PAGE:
On July 17, Hong Kong’s Legislative Council has passed the Trust Law (Amendment) Bill 2013, amending previous legislation which dates back to 1934 and 1970. The bill was gazetted on July 26 and will come into force on 1 December 2013.
The reform of two major ordinances of the trust law regime in Hong Kong, namely the Trustee Ordinance (Cap 29) and the Perpetuities and Accumulations Ordinance (Cap 257), move the Hong Kong jurisdiction into line with other common law jurisdictions such as the UK and Singapore and will further improve Hong Kong’s standing as an international trust planning jurisdiction.
In its Justifications of the Trust Law (amendment) Bill 2013 titled as “Enhancement of Hong Kong’s status as an international asset management center”, the government stated clearly the imperative to modernize its trust laws as the trust industry in Hong Kong was estimated at the end of 2011 to hold assets of HK$2.6 trillion, and the reform will bolster the competitiveness of Hong Kong’s trust services industry and attract settlors to set up trusts there.
In view of increasing complexity of present-day trusts, the Bill introduces key legislative changes.
Enhancement of Trustees' default powers
This in order to facilitate the effective administration of trusts, where the trust instrument does not contain specific provisions on these matters, such as:
- Power to appoint agents, nominees and custodians with delegation subjected to safeguards, in particular an obligation to keep the performance of the agents under review.
- Powers to insure trust property extended to any risk of loss or damage.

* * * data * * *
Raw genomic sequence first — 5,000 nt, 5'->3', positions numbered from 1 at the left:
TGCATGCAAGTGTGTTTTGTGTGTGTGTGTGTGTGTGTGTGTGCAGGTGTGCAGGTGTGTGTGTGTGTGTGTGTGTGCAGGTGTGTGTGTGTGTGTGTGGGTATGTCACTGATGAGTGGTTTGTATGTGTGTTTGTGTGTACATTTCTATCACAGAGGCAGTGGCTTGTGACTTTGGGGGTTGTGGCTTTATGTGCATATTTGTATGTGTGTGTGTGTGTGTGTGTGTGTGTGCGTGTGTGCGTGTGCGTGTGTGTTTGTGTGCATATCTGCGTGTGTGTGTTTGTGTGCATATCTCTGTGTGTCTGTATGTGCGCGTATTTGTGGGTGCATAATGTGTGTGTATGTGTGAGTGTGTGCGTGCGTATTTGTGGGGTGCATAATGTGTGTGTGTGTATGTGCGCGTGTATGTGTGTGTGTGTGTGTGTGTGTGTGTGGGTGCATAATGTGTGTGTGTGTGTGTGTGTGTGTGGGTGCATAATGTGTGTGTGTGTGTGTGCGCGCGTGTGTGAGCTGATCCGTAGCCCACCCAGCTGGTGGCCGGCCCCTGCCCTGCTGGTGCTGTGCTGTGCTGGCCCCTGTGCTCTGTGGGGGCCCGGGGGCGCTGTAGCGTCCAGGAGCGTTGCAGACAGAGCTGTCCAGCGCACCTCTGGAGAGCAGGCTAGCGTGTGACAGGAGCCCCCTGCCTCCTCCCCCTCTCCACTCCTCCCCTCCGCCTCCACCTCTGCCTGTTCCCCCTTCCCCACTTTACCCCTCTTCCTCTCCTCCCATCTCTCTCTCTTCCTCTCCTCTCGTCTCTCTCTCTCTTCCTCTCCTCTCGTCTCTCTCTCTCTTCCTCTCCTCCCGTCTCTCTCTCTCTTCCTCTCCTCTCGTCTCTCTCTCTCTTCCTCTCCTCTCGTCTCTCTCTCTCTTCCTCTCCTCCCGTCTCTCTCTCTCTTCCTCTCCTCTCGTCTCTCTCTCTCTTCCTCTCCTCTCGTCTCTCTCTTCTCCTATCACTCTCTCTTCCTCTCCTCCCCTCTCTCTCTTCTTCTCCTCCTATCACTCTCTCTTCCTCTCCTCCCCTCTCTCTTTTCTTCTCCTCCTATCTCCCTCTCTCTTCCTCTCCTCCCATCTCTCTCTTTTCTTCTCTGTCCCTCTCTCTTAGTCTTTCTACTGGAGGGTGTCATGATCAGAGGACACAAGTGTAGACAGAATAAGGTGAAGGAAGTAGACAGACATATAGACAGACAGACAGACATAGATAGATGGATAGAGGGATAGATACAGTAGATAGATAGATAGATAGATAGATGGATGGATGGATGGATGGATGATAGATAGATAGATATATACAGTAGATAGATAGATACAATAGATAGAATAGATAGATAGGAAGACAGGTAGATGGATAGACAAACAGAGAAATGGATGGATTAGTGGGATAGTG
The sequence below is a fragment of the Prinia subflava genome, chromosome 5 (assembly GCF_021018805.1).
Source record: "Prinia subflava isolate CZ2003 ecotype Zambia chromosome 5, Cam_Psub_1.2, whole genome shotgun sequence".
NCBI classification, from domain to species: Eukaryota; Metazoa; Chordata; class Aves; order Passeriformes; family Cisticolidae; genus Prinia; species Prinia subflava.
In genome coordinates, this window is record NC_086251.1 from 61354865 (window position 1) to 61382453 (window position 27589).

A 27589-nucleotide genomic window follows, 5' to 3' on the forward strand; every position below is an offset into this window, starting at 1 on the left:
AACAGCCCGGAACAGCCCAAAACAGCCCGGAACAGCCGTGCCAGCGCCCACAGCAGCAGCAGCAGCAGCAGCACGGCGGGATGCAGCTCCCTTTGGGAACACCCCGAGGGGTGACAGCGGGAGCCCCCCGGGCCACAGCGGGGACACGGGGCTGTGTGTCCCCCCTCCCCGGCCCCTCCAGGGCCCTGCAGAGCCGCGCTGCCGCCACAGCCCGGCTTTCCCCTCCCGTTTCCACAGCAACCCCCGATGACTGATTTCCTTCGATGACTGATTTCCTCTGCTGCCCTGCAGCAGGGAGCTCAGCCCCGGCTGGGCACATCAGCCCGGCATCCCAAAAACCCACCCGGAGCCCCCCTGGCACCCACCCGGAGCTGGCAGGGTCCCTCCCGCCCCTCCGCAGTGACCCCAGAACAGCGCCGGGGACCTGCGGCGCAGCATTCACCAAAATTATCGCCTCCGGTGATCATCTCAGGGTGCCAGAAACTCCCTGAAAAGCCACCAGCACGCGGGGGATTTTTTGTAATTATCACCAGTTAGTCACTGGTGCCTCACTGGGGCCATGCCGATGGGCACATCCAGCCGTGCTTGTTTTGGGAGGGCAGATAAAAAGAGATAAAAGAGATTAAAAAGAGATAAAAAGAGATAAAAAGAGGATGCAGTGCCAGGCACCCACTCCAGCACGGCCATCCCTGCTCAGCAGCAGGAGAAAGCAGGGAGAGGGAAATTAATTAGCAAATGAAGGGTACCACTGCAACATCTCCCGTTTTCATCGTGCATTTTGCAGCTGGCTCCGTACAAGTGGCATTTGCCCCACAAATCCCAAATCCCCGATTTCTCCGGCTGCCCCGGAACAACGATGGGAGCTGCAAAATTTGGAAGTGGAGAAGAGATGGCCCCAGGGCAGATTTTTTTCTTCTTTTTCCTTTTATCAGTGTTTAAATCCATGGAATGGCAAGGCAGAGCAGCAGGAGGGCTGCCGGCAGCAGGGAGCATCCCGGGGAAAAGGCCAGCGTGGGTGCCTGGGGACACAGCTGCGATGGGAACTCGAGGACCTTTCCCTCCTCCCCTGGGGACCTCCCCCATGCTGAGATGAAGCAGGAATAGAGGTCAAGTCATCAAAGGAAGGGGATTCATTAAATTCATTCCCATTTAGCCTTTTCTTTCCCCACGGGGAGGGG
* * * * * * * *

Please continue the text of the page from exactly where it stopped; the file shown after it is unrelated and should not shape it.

- Entitlement to receive reasonable remuneration in the absence of an express provision in the trust deed.
- The default scope of authorized investments has been revised restricting trustees to a limited range of conservative investments; and market capitalization and dividend requirements regarding investment in shares has been relaxed to respectively HK$5 billion and 3 years track record cash dividends payment (previously, HK$10 billion and 5 years).
Introduction of a new default statutory duty of care
The default statutory duty of care, when it is applicable, replaces the existing common law duty of care. The trustee must exercise such care and skill as is reasonable in the circumstances, having regard in particular to any special knowledge or experience that the trustee has or that is held out by the trustee as having; and if the trustee is acting in the course of a business or profession, having regard to any special knowledge or experience that it is reasonable to expect of a person acting in the course of that kind of business or profession.
Introduction of a statutory control on exemption clauses in relation to trustees acting in a business or profession
Under the common law, a trustees’ exemption clause in the trust instrument can validly exempt trustees from liability of all breaches of trust except fraud.
To better protect beneficiaries in the event of a breach of trust, a remunerated Trustee, acting in a professional capacity, will not be exempt from liability for a breach of trust arising from the trustee's own fraud, willful misconduct or gross negligence.
Requirement for checks and balances in relation to the appointment of agents, nominees and custodians